Walking away from a carbon brawl

To achieve affordable energy solutions in a lower emissions world, we need to agree on the facts and muster some political decisiveness.

Having been involved in the greenhouse gas debate in Australia since the late 1980s, I am wondering how we can still be stumbling about the woods, bumping in to each other and mouthing imprecations, as seen in the exchange on carbon policy and climate change perspectives between Bob Gottliebsen and Tristan Edis (The carbon revolt, April 4; CLIMATE SPECTATOR: Gottliebsen's misinformed carbon revolt, April 5).

After all, the facts of our current energy situation are not so hard to understand.

First, notwithstanding a substantial minority – including scientists – having real concerns about how climate trends are being modelled and interpreted, as a country we have decided we would like to take action to reduce the growth of greenhouse gas emissions domestically.

And we have said we are willing to do more about abatement if there is ever a global agreement to do so, knowing full well this is unlikely to occur any time soon.

Second, our policymakers have proven quite incapable of coming up with a clear, integrated plan to give effect to this domestic desire despite years of studying the costs and benefits.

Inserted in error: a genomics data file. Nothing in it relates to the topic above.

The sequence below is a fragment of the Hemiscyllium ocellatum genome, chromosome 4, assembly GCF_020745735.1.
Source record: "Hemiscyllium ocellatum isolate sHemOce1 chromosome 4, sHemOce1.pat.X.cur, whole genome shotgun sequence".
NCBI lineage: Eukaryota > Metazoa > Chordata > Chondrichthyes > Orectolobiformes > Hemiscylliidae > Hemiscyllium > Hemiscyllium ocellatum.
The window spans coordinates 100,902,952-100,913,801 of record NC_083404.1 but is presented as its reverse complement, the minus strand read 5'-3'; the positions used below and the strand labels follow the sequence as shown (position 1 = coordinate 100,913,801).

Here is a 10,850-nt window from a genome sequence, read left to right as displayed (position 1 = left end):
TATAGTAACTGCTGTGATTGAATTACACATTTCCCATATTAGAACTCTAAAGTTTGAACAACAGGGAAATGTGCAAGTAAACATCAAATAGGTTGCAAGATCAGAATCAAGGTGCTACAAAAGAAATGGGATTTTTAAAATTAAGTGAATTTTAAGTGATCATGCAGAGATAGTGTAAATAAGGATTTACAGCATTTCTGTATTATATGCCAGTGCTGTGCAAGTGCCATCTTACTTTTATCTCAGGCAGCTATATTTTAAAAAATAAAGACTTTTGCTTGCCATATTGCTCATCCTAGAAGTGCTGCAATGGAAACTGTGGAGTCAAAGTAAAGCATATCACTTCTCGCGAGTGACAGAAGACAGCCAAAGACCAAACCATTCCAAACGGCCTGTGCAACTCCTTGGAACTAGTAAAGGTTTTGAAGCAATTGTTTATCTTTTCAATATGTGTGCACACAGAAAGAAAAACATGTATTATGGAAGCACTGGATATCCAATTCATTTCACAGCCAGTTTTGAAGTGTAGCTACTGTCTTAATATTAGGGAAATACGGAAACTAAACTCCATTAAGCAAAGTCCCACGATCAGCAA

Third, we would not be in our present carbon price position if a relative handful of voters in a half dozen federal seats had cast their ballots differently in 2010.

If they had supported Labor, Julia Gillard would have stuck with her pre-election promise on carbon taxation.

If they had supported the Liberals, we would be on a different road, although it is unclear just in what direction.

Either way, a carbon price – which regulators are estimating will add just over 8 per cent to electricity bills in its initial stages – would not be a current issue but the rising cost of power would still be of concern.

Fourth, regardless of who won the 2010 election, we would be pursuing a mandatory renewable energy target intended to deliver a fifth of all electricity consumed in 2020 from zero emission sources, also adding to costs but not to the extent some claim.